By Josh Smith
SEOUL (Reuters) – Beijing is concerned about the tense situation on the Korean peninsula, China’s envoy for Korean affairs said when he arrived for talks in Seoul this week, adding that the symptoms and the root cause of the tensions.
Amid stalled denuclearization talks, North Korea has conducted a series of weapons tests this year, ranging from hypersonic missiles to intercontinental ballistic missiles (ICBMs).
North Korea had not tested ICBMs or nuclear weapons since 2017. Officials in Seoul and Washington say there are signs of readiness for another nuclear test.
The “legitimate and reasonable concerns of all parties” must be acknowledged for there to be a political settlement, Liu Xiaoming, the Chinese government’s special representative for Korean Peninsula affairs, told reporters on Sunday.
“We call on all parties to maintain a level head and exercise restraint, and we disapprove of (the) actions of any party that could escalate tensions,” he said in a summary of his comments on Twitter.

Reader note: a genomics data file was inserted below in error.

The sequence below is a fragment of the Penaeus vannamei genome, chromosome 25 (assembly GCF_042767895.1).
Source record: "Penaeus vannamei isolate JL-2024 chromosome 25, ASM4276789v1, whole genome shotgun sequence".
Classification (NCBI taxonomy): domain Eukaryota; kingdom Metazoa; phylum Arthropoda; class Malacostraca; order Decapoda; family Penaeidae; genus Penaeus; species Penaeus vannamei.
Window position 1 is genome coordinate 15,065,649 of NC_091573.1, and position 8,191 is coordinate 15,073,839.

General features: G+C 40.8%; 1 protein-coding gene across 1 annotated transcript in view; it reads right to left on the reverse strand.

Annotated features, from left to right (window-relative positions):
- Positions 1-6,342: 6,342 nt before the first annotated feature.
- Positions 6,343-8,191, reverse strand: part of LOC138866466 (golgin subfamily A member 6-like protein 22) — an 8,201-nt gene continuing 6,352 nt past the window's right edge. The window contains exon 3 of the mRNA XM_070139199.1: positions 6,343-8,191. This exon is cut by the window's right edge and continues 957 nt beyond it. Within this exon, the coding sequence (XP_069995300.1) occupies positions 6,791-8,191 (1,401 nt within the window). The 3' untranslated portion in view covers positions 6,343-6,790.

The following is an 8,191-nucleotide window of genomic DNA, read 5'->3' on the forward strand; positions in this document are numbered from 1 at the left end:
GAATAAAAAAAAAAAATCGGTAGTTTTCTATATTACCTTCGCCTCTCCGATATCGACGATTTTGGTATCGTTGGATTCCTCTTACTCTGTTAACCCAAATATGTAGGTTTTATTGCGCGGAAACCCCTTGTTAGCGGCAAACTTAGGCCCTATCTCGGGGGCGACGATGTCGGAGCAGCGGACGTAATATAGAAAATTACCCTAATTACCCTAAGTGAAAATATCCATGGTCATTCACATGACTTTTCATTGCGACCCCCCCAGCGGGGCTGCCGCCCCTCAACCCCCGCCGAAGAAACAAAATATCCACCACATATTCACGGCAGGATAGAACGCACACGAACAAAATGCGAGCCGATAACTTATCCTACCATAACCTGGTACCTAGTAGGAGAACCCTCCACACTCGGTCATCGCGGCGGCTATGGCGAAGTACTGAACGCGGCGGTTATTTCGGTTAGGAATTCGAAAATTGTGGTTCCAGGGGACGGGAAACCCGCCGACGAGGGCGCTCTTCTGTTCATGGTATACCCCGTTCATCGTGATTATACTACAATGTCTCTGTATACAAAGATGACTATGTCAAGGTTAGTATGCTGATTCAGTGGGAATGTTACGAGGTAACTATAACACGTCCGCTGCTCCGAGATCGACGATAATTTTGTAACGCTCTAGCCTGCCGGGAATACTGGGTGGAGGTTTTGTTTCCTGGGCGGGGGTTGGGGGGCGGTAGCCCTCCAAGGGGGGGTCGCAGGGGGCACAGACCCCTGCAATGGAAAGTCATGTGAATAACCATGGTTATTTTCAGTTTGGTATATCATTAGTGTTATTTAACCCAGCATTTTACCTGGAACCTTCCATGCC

In his first visit to South Korea since taking office in April 2021, Liu is due to meet his South Korean counterpart, nuclear envoy Noh Kyu-duk, on Tuesday. He may also meet with representatives of South Korean President-elect Yoon Suk-yeol, who will take office on May 10, Yonhap news agency reported.
The United States has pushed for more United Nations sanctions against the North. But China and Russia have signaled their opposition, arguing that sanctions should be eased to revive talks and provide humanitarian aid to the impoverished North.
The problems on the peninsula can be resolved politically and China will continue to play a “positive role”, Liu said.
However, the key to solving the problems is in the hands of North Korea and the United States, he added.
(Reporting by Josh Smith; Editing by Edwina Gibbs)